Generally I try to do 2 posts a week but I also farm for two markets a week and my time and energy is limited during this part of the year.  I saw interesting news this week on several fronts and will talk about agenesis of the corpus callosum today (and genetic studies of hunter/gathers vs agriculturalists and meditative brains later). reported a study showing that  people with callosal agenesis actually have other rather disorganized fibers connecting each hemisphere.


Some few people are born without a corpus callosum.  Evidently the fibers develop in the fetus longitudinally in their respective hemispheres and do not cross over, yet these people have few, if any, mental sequelae.  Recent anatomical studies show that in these patients some fibers do cross over, not in any massive or organized manner, but sufficient to facilitate inter-hemispheric integration.  One of the truisms that I do not think gets much mention is that peoples’ anatomies vary across individuals a good deal and yet we all function about the same.  I have a colleague with congenital prosopagnosia, the inability to recognize faces; she can sit next to an acquaintance or ride with a familiar in an elevator without recognizing them unless they speak and she can recognize their voice. Some suffer from this due to stroke but she was born this way and does quite fine, even if she does have to apologize or explain sometimes why she seemingly ignored someone’s presence.  Anyway, we all have variations in our brains, organs, skeleton, and musculature etc not listed in the anatomy books.

Back to the corpus callosum.  Back in the 1960s, Roger Sperry and Michael Gazzaniga studied patients who had had their corpus callosums cut in order to control otherwise intractable epilepsy.  These patients generally show very little consequent dysfunction but with careful experimental procedures, they found that the two hemispheres carry on independent functions unknown to the other, i.e., they each seem to have their own consciousness.  I will not go into detail as so many are familiar with them but these are very interesting studies, so well done, and illustrative of good science and medicine running together.


Now I decided to re-read Julian Jaynes’ book from way back then, The Origin of Consciousness in the Breakdown of the Bicameral Mind, for a variety of reasons.  I am finding I still disagree with him a good deal (and will address this in a future post) but he summons a great deal of scholarly information and scientific data that is interesting and informative.  He gives an excellent summary of the split brain research as he seeks support for his idea that the two hemispheres function very differently from each other.  He focuses on the findings that both hemispheres understand speech while only the left one produces speech, and goes from there with various stops along the way to say the right hemisphere spoke internally and that these were the voices of the gods helping ancient humans figure things out and solve problems of action.  Is this a biological root of religious beliefs?  Jaynes thinks further that until this neurological organization broke down, humans were not truly conscious.  Ah, well. More later but here is another view of hemispheric lateralization, left and right.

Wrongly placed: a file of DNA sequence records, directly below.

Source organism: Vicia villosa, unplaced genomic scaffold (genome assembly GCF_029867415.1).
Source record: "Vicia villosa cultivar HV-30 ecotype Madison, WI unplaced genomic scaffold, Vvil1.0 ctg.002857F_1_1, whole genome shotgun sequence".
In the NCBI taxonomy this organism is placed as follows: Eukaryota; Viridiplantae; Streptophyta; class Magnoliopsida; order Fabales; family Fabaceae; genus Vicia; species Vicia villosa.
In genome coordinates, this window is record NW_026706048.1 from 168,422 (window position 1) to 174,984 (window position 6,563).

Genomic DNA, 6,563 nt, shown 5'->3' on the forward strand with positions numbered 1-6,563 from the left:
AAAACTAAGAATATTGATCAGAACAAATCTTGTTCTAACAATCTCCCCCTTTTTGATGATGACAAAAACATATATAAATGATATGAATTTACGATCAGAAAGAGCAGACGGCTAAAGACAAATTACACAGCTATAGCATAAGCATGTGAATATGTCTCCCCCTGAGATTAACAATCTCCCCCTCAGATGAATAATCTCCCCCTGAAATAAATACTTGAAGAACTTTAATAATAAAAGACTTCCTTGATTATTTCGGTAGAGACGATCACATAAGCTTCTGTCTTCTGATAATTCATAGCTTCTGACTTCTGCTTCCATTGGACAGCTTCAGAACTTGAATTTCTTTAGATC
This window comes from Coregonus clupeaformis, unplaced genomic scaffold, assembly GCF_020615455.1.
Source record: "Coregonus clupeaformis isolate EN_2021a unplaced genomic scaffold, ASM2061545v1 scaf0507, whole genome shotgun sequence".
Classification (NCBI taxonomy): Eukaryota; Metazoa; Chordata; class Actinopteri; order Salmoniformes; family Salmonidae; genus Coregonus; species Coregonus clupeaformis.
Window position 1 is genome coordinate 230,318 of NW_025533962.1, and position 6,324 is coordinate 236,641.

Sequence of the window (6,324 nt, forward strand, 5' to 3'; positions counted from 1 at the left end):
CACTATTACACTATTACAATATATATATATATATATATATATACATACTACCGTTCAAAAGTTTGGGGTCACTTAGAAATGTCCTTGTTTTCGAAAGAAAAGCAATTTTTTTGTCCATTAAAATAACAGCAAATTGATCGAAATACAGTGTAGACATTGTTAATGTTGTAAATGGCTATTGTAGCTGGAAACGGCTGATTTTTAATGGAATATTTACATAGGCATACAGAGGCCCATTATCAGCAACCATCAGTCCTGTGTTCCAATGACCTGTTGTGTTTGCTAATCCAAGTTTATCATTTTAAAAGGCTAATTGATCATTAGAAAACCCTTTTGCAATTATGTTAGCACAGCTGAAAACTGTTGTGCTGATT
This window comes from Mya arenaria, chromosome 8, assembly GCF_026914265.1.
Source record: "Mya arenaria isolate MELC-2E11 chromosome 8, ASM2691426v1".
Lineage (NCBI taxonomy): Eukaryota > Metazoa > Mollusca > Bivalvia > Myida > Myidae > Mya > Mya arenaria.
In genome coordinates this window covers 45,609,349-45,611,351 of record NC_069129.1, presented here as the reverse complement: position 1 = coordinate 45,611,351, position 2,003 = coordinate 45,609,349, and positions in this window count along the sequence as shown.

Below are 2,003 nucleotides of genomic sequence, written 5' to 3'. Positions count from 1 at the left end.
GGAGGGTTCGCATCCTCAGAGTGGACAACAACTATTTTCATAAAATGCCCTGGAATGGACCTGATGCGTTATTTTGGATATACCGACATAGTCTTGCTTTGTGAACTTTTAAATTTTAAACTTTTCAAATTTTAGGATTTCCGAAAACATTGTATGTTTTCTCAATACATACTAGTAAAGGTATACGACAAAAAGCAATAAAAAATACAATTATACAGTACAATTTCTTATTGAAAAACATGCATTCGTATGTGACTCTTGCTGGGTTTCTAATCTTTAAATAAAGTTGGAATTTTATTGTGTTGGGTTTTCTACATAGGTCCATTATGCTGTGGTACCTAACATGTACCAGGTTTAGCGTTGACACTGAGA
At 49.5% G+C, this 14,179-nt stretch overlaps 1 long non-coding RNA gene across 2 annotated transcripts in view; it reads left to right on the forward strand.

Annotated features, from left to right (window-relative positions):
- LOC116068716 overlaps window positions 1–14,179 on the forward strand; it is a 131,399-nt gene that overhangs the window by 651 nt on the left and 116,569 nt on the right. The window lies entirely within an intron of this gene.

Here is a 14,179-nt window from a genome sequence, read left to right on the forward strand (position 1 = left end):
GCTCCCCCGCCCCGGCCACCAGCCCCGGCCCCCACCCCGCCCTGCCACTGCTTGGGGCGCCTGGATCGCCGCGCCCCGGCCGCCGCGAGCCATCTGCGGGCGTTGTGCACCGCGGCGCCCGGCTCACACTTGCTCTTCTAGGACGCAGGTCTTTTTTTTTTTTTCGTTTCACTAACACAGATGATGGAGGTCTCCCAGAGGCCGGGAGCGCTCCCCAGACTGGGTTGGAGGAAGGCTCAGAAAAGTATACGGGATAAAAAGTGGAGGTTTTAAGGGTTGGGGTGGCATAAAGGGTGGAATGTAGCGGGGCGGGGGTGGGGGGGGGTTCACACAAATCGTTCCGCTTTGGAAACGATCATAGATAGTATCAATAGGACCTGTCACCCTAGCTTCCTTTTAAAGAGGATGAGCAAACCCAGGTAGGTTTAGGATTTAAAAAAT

Gerald Edelman

Dr. Edelman passed away yesterday.  He won the Nobel prize back in 1972 with Robert Porter for their work on the immune system.  In his later career he focused on neuroscience and philosophy.  I read his book, A Universe of Consciousness: How matter becomes imagination, co-authored with Giulio Tononi last year.  A great read.  His approach to the the matters of brain and mind were quite scholarly and advanced.  He did a lot of research using neural net models to simulate the brain, which usually I find fault with, but not his use of them because he was so grounded theoretically and philosophically.  And a good writer to boot.  So thank you, Dr. Edelman, for helping us understand our biological roots better.


A follow up from Relinquishing poetry

3 points to expand upon from last post:  on Santa Muerte, addiction, and righteous indignation.


Mostly the disenfranchised, especially those with ties to the indigenous world, believe in Santa Muerte.  They petition her for forgiveness for having to break the law through petty crimes in order to survive.  She is also seen as a protector of the downtrodden and rejected, such as the LGBT community.  Scholars believe she is a ‘syncretic’ image formed from two traditions, the ancient Mesoamerica honoring of death and the Catholic belief of saintly intervention and forgiveness.  Evidently the Catholic church views Santa Muerte as a perversion of religion.  The true perversion here, though, would seem to be the adoption of a saint of forgiveness and protection from those in power by those drug cartels who have attained power through corruption and violence.  Sometimes religious authorities lack fine discrimination.